Where the ethical questions might arise is why were these two people the only resources cited? It’s likely there are/were equivalent people in the clubhouse of most teams. Was there access to any of these other people and if so why aren’t they included in the report? Also why release the report at all, or at least the names, given the report only covers a small part of what was going on?

    These questions might be a good start for further exploration.

Thoughts on Blog Critiques

As I did with my last post I want to emphasize again how useful these critiques can be for both the critiquer and the critiquee. You may disagree with some of what someone says about your writing, but even if you do the comments can be insightful. They’ll generally get you to think about a few things you hadn’t considered before.

I think these exercises are even more beneficial for the person doing the critique, particularly the last part, suggestions for improvement. Thinking about how you would improve someone else’s post will teach you a lot about how to improve your blog. You’ll be able to see things in someone else’s writing that remain hidden in your own. This part of the exercise will also train you to look analytically at your writing and help you develop your craft.

If you haven’t already done so, give critiquing a try. Offer to exchange critiques with a fellow blogger or just pick a post you’ve read and write up a critique. You don’t need to tell the other person if you don’t want to, but it can be helpful to have someone else critique your work as well.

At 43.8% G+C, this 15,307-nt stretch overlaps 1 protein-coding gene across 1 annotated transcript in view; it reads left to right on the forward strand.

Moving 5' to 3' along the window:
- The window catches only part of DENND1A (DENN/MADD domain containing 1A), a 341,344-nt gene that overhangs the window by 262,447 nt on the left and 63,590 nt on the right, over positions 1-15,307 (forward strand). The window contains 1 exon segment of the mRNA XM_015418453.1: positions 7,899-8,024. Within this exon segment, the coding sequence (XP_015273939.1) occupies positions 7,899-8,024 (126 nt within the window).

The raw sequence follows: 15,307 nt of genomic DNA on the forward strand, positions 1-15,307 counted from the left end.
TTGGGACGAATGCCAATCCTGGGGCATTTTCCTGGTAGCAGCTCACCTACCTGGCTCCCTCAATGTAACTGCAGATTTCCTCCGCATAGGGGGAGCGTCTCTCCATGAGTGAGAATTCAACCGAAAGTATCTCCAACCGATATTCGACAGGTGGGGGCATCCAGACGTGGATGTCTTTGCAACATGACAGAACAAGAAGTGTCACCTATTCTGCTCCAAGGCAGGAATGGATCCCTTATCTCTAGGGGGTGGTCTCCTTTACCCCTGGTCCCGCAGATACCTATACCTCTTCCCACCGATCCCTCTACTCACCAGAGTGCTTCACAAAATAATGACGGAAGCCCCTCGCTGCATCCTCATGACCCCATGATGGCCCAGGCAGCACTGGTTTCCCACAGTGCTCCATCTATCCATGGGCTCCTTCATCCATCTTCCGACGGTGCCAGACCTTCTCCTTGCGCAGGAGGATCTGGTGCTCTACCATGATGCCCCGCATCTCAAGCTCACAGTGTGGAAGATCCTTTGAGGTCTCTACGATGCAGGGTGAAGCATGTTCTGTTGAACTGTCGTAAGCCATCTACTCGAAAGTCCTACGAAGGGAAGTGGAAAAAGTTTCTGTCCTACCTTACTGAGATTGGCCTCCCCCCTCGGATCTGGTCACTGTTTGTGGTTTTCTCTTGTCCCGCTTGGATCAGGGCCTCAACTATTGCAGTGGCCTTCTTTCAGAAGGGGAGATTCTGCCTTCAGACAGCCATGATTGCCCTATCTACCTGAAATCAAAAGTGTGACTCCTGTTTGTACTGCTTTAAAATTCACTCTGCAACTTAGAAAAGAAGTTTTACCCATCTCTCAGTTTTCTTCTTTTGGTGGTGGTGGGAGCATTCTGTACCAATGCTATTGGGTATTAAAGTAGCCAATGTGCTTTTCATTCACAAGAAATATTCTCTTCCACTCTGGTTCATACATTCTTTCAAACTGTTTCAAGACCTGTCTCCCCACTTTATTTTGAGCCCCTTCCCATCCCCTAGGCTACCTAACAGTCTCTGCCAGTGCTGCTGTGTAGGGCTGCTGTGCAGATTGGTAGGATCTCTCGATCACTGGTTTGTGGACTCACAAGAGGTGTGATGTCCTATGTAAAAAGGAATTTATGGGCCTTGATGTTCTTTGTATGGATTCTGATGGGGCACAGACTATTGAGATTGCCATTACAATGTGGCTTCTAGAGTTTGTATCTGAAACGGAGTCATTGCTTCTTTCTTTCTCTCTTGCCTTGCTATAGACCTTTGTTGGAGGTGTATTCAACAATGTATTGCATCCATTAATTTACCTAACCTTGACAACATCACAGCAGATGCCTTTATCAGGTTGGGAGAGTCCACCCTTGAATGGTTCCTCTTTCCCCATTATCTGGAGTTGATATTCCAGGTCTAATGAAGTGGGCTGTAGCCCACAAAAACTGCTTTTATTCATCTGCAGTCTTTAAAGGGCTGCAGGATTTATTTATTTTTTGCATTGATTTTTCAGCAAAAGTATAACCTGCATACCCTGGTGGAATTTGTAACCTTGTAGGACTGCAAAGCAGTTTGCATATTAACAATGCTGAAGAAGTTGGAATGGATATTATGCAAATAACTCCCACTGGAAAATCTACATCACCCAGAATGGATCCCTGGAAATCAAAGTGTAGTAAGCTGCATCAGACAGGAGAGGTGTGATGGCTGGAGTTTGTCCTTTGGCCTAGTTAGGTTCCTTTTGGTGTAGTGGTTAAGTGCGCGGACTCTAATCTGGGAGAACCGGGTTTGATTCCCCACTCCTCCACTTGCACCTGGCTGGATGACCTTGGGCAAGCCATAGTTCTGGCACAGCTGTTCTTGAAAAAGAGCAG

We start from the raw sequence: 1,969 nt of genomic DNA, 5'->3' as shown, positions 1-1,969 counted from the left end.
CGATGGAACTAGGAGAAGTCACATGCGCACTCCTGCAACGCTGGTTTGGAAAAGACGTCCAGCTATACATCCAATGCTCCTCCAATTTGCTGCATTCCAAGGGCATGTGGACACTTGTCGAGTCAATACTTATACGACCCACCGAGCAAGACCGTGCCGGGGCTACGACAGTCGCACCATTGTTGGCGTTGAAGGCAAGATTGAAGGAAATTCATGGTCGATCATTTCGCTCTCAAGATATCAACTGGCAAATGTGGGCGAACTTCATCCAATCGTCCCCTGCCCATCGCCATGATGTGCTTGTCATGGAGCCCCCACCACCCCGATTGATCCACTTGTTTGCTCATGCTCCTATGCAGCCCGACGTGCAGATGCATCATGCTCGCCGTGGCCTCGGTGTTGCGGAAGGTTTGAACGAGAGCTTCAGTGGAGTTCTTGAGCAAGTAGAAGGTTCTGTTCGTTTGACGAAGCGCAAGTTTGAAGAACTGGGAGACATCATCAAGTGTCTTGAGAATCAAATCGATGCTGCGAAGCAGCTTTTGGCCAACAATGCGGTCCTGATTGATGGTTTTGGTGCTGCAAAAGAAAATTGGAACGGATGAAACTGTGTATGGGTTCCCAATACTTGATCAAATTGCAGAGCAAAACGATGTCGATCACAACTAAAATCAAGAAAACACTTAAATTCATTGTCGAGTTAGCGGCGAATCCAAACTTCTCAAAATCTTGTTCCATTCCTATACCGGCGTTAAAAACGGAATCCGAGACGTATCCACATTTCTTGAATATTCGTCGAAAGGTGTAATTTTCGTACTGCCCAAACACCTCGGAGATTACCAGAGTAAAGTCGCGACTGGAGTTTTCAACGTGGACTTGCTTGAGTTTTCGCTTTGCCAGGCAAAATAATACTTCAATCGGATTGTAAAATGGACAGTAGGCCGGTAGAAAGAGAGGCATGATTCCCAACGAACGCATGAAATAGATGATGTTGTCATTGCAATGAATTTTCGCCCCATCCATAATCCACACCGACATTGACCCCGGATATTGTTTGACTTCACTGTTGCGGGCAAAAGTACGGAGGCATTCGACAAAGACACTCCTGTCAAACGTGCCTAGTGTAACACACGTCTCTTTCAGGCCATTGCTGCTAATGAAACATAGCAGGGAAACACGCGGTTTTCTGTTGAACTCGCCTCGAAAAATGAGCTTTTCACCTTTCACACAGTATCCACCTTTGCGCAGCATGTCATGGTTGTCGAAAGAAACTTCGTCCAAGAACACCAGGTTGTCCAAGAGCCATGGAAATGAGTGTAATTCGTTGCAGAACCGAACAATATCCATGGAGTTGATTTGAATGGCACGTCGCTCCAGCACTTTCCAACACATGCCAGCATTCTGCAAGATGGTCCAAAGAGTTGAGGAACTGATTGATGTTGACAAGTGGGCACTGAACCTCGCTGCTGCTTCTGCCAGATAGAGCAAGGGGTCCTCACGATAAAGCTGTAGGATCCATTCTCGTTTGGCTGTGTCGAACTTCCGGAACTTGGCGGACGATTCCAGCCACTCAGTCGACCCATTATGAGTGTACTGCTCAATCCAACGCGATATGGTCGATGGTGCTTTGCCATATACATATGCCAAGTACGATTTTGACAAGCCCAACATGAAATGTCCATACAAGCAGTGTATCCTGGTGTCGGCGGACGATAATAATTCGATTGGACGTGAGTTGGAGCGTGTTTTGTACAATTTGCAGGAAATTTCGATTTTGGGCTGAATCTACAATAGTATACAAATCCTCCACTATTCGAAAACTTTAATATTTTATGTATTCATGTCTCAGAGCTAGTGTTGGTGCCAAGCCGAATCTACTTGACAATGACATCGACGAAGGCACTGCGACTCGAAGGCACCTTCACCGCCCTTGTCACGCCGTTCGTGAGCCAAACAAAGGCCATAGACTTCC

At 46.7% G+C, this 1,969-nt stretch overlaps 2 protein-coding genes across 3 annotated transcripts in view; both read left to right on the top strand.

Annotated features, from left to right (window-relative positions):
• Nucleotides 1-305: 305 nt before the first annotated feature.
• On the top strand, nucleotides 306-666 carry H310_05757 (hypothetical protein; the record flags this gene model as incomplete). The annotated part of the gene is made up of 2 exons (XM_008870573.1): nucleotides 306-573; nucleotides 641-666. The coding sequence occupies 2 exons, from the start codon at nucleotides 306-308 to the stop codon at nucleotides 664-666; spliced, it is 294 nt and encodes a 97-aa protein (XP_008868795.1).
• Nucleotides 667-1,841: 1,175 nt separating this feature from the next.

Who’s next? I’ll extend the invitation to critique one or two of your blog posts if you want. Feel free to critique a post here if you’d like. If you do let me know since I’m always open to hearing what others think.

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  1. I really like what you did for Rudy and am interested in your thoughts on my posts. I tried this before and because I thought 10 and 2 add to 12 I was told I didn’t pass math. Thanks.

  2. @Rudy – Glad to help. I hope the feedback was useful.

    @Jack – Sorry about the math question. I think I need to remove it since you’re not the only one who can pass path, but gets rejected by the system. I’ll be happy to critique one or two of your posts as well. Do you have a specific one in mind or would you like me to choose one?

    By the way even though some of your first attempts at a comment didn’t make it through they did find their way to me via email. You mentioned a similar feedback process for public speaking. Did it work the same way this does with 3 positives and 3 suggestions?